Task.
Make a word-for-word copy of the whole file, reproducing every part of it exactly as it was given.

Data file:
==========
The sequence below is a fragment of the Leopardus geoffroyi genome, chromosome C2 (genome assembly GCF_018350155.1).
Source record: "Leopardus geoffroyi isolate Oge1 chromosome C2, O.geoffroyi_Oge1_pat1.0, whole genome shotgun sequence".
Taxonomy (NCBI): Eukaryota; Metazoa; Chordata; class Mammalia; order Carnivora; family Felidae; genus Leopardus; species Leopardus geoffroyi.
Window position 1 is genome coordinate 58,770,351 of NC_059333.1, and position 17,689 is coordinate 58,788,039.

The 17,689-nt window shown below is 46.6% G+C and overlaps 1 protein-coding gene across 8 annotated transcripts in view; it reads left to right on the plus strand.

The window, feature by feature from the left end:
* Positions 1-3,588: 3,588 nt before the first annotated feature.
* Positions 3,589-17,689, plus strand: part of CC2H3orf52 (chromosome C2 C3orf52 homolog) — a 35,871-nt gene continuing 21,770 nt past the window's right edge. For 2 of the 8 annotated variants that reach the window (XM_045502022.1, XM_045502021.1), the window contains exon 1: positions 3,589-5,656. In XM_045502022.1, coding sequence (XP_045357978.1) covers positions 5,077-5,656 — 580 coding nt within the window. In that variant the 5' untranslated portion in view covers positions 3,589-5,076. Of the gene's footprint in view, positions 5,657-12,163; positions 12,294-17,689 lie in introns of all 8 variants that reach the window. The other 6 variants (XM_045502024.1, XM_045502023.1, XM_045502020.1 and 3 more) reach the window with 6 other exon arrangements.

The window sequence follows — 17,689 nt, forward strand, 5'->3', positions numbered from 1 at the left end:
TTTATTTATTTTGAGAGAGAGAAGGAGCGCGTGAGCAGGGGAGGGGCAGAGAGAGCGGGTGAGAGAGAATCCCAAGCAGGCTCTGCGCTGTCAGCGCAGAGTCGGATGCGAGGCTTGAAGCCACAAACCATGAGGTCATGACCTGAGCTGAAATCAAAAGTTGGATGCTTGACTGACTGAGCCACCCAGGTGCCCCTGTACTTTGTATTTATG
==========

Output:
The sequence below is a fragment of the Leopardus geoffroyi genome, chromosome C2 (genome assembly GCF_018350155.1).
Source record: "Leopardus geoffroyi isolate Oge1 chromosome C2, O.geoffroyi_Oge1_pat1.0, whole genome shotgun sequence".
Taxonomy (NCBI): Eukaryota; Metazoa; Chordata; class Mammalia; order Carnivora; family Felidae; genus Leopardus; species Leopardus geoffroyi.
Window position 1 is genome coordinate 58,770,351 of NC_059333.1, and position 17,689 is coordinate 58,788,039.

The 17,689-nt window shown below is 46.6% G+C and overlaps 1 protein-coding gene across 8 annotated transcripts in view; it reads left to right on the plus strand.

The window, feature by feature from the left end:
* Positions 1-3,588: 3,588 nt before the first annotated feature.
* Positions 3,589-17,689, plus strand: part of CC2H3orf52 (chromosome C2 C3orf52 homolog) — a 35,871-nt gene continuing 21,770 nt past the window's right edge. For 2 of the 8 annotated variants that reach the window (XM_045502022.1, XM_045502021.1), the window contains exon 1: positions 3,589-5,656. In XM_045502022.1, coding sequence (XP_045357978.1) covers positions 5,077-5,656 — 580 coding nt within the window. In that variant the 5' untranslated portion in view covers positions 3,589-5,076. Of the gene's footprint in view, positions 5,657-12,163; positions 12,294-17,689 lie in introns of all 8 variants that reach the window. The other 6 variants (XM_045502024.1, XM_045502023.1, XM_045502020.1 and 3 more) reach the window with 6 other exon arrangements.

The window sequence follows — 17,689 nt, forward strand, 5'->3', positions numbered from 1 at the left end:
TTTATTTATTTTGAGAGAGAGAAGGAGCGCGTGAGCAGGGGAGGGGCAGAGAGAGCGGGTGAGAGAGAATCCCAAGCAGGCTCTGCGCTGTCAGCGCAGAGTCGGATGCGAGGCTTGAAGCCACAAACCATGAGGTCATGACCTGAGCTGAAATCAAAAGTTGGATGCTTGACTGACTGAGCCACCCAGGTGCCCCTGTACTTTGTATTTATG